Alex Woo: Being A Part Of It Designer Alex Woo creates the jewelry to allow her wearers to express special and personal messages with style. The New York native lives, breathes, and channels her native city while finding tremendous inspiration in the world at large. Her eco-friendly leanings and charitable credentials make her a designer with a difference. Danielle Max, IDEX Magazine: How did you get into jewelry design? What has been your career journey up until this point? Alex Woo: From the age of six, I knew I wanted to be an artist or designer. Instead of playing with toys, I would sit for hours drawing and sketching. As I grew older, I started to explore other mediums, and my love for sculpting evolved when I was a fine arts major at the High School of Music and Art. I later honed my skills while studying at Cornell University, The American University of Paris and finally at Parson's School of Design in New York City. It was there that my professor encouraged me to enter a national design competition sponsored by the Women's Jewelry Association. That was the turning point in my career as I was not only competing with professional designers from all across the country, but I won the grand prize. It was this incredible honor that gave me the vote of confidence that inspired me to launch my own collection. You come from a jewelry background. How does it influence your design and outlook? My father is a master bench jeweler, so I was raised with a definite appreciation for gems, precious metals and fine craftsmanship. I was probably eight years old when I designed my first piece - a two-tone pendant in silver and brass that I hand cut with a saw and polished myself. But it wasn't just the fact that my father was in the jewelry business that influenced me, it was his work ethic and determination that inspired me. Becoming an entrepreneur, working hard and pursuing a dream was something that he instilled in me, and I knew that when I grew up, I wanted to start my own design business. If you hadn't become a designer, what do you think you would have done? I can't imagine not being in the design industry, but my other passion is my love for food and travel. Since the age of six, I have had a passport and have been fortunate enough to have the opportunity to travel to many parts of the world. I still have quite a few locations on my bucket list, so if I had to choose, it would be something along the lines of a travel and food writer. It would be amazing to have a job where I could travel to all the places I haven't yet been to experience and write about the culture and to try exotic new foods.
Who is your jewelry aimed at? Who is the woman you see wearing your collections? My customer is classic, but appreciates a fresh twist. She is chic and modern, yet bold enough to share her personal story through her jewelry. She ranges in age from a young girl getting her first piece of fine jewelry, to a grandmother who is wearing one of my pendants to represent her grandchildren. She is a woman who is young at heart, optimistic, loves to live life and to share her stories. Where do you get your inspiration from? Can you say something about your design process, right from inspiration to the final piece? I design jewelry that is personal and timeless, and I want it to be a piece that is not only wearable, but also something that you can pass down through the generations to a daughter, a niece or a grandchild. I draw inspiration not only from my travels around the world, but also from the women whom I meet. I love to hear their stories, and when they share these moments with me, it's really inspiring. What makes an Alex Woo piece an Alex Woo piece? My pieces are designed to conjure up a feeling for a loved one or to re-ignite your memory of a special moment in your life. They are designed to be something that you can keep close to your heart and will always be with you. So whether it's the initial of your child, or your favorite lucky number that brings you down memory lane, these are all pieces that represent you. I may re-invent a familiar symbol from around the world with my style and design aesthetic, but it's your story that is the final ingredient - and makes it special.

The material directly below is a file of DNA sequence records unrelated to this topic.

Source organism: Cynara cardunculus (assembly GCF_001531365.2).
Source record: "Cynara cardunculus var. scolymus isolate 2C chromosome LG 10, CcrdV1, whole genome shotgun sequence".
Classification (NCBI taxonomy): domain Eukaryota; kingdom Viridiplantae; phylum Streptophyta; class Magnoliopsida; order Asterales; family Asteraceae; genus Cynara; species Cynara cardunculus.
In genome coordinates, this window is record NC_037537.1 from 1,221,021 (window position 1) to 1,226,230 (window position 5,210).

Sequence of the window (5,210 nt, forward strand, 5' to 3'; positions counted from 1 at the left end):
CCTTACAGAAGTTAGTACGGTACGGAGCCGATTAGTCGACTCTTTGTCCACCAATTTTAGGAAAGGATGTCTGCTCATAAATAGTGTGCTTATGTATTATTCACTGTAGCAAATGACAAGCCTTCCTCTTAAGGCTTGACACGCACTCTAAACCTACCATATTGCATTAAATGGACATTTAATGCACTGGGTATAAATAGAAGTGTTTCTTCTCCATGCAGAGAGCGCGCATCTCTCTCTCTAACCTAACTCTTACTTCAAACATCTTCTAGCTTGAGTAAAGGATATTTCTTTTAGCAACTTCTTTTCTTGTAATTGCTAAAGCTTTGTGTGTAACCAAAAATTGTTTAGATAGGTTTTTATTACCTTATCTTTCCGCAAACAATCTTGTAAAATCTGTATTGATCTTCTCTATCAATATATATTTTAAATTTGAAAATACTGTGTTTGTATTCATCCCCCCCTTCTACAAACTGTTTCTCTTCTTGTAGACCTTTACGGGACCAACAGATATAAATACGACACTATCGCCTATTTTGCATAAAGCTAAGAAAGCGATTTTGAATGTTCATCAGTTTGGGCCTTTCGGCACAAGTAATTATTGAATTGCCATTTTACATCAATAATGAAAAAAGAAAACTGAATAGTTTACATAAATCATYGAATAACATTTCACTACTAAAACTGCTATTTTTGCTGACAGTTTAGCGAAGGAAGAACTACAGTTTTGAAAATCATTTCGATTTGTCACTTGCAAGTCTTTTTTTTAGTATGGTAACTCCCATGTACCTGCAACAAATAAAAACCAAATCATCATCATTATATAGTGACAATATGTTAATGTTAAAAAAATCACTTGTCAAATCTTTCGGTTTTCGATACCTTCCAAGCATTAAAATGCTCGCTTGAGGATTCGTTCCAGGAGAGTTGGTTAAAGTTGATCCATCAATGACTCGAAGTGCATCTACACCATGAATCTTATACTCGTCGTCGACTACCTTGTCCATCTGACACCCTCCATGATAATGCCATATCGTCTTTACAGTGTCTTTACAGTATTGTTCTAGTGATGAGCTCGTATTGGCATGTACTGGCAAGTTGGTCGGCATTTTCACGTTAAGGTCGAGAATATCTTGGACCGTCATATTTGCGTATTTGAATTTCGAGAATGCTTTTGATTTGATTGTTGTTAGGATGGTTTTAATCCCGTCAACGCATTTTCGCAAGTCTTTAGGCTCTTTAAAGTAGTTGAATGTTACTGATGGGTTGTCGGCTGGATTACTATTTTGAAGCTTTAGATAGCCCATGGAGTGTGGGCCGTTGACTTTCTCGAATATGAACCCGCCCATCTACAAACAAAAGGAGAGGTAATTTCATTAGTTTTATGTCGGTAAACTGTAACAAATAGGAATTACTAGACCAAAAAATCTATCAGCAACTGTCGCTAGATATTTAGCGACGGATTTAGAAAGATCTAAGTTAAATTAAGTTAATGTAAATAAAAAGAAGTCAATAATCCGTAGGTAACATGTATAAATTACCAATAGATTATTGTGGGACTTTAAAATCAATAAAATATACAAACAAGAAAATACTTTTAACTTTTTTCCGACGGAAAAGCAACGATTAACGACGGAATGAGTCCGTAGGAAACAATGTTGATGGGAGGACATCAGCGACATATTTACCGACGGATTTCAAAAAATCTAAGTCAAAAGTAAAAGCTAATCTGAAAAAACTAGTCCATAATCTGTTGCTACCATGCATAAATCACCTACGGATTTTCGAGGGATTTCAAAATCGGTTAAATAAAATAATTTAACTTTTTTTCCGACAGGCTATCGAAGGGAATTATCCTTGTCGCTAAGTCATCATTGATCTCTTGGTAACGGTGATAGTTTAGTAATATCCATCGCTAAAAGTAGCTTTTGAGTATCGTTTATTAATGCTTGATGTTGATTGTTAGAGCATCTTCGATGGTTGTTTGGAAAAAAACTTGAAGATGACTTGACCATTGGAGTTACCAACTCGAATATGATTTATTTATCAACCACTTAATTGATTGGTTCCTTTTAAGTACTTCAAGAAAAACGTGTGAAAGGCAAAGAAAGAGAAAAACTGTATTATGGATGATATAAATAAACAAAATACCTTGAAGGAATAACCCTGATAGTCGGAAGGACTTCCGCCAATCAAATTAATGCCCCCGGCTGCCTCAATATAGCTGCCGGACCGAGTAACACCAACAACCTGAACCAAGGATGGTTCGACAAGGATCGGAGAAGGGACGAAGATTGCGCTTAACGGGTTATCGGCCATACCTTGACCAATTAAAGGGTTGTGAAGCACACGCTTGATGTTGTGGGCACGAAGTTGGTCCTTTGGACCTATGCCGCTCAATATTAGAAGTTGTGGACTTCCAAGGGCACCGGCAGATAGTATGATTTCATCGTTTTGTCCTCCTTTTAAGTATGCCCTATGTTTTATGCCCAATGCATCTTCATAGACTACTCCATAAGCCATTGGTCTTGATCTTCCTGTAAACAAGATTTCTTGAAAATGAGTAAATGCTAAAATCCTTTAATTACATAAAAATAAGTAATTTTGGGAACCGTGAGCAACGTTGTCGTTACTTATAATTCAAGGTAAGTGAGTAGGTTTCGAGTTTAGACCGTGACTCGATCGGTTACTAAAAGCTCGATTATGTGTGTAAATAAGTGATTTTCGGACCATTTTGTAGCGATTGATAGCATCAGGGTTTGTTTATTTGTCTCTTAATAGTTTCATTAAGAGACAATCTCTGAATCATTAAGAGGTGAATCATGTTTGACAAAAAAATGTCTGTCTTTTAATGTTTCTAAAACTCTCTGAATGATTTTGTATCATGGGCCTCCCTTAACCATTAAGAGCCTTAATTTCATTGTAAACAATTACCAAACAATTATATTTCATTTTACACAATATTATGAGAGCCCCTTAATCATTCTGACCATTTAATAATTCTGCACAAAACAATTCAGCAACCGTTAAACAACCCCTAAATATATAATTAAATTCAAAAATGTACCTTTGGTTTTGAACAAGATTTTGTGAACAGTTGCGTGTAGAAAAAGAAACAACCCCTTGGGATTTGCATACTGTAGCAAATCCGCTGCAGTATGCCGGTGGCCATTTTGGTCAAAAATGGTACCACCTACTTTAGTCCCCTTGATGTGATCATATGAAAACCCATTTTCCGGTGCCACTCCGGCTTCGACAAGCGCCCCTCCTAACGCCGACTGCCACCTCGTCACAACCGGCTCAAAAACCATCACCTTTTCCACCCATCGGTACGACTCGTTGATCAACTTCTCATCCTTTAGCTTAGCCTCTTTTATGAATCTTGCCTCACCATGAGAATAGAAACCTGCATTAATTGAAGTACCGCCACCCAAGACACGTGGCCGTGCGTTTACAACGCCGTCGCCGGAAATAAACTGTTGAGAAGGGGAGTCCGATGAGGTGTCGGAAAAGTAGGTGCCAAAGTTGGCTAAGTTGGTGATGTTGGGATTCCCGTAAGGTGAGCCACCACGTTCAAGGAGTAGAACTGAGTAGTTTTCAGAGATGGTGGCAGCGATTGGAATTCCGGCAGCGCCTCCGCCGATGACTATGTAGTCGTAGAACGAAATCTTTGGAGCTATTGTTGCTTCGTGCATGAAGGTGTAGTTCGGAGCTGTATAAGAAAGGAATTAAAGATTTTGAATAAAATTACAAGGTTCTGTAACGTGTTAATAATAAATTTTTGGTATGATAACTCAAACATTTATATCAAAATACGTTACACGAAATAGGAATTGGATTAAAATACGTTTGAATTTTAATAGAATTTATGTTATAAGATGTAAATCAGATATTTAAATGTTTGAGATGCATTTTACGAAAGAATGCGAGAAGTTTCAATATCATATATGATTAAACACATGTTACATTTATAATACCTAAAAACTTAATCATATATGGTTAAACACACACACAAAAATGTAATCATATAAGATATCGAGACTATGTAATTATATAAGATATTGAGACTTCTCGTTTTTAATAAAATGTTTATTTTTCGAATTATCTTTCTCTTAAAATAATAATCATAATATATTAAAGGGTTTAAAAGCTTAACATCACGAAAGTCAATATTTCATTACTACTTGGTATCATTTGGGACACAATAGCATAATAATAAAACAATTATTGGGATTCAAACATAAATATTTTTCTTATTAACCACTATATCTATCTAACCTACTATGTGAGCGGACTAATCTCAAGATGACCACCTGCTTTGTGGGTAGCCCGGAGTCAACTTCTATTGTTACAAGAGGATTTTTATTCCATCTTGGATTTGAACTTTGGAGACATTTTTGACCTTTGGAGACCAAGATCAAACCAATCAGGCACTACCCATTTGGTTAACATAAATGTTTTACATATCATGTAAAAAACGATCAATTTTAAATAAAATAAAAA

Your tagline says "Made in New York" and your website says you "Fuse the soul, pace and style of New York energy in each collection." What's the importance of the city to you? How does it influence you and ultimately influence your design? I was born and raised in New York City, so the city is very much a part of me as it is for my pieces. I love this city, and know that I will always have a home here. I can't imagine life without New York. I love it so much that it was only natural to me that my jewelry is made in New York. I think that when you buy any designer piece - whether it's a handbag, shoe, or jewelry - you are buying not only the brand, but also the designer behind it, and New York is such a big part of me. What is your favorite piece that you have designed? It's like choosing a child - I don't really like to play favorites! I love them all for different reasons. Though I will say a fan favorite is my Little Luck Elephant. Growing up, we had a porcelain elephant that greeted guests at our front door, and similar to that one, this one's trunk is up. In so many cultures, the elephant is a symbol of pure happiness and is believed to carry everlasting luck in its trunk. They say that when the trunk faces upwards, you'll have good luck forever. I like to think that my Elephant brings people good luck. What is your favorite material to work with? I love the modern simplicity of silver, but love the luxurious look of yellow gold - I just love to mix my metals. I don't really believe that you should wear one color metal, which is why I work with both, and I love to layer and create new combinations with pendants in silver and gold. For example, I am now wearing three of my Little Icons in different metals on different length chains - my Little Letter "a," my diamond Number 8 and my yellow gold Little Lotus. Can you say something about the eco-friendly nature of your jewelry? Each Little Icon and Mini Addition is made from 100-percent sustainable, premium precious metals from American refineries and imported conflict-free diamonds. Just like it is made in New York, I think people appreciate all elements of a design, including this. You are very committed to charitable endeavors. What do these partnerships bring to your jewelry, and bring to you? I feel like my profession and personal life are quite interchangeable. I love what I do, and really appreciate how lucky I am to do this for a living. As for the charities that I work with, one of my favorite design collaborations was with Christina Applegate. It means a lot to me because when I was 16, my mother passed away from breast cancer, so this is a cause that is close to my heart. It's important that I work with charities that I like and have a personal connection to. So far, I have raised over $125,000 towards various charities that have all touched my life in some way. What is your average day like? I don't think any entrepreneur has a typical day, but now that I am a mom, there's a parenting element that I didn't have five years ago. I usually start my day by dropping off my son at school, grabbing a coffee to go and then heading over to my show room, which is just across the street from Rockefeller Center. Depending on the day, I may meet with an editor or a buyer in my showroom, as well as with various departments within my team. Currently, I have been focusing most of my energy on designing a new collection that will debut in Vegas this June. What would you say to designers, especially younger women, looking to get into the business? Do what you love. I look forward to waking up each morning and going to work. I love what I do and the people I work with. It's just so rewarding and important to really enjoy what you are doing. What does the future hold for you? Where would you like to take your company in the next five to 10 years and then onwards? I'm always working on something new, so I guess you'll just have to stay tuned... You can view the feature here and find Alex's interview on pages 52-57.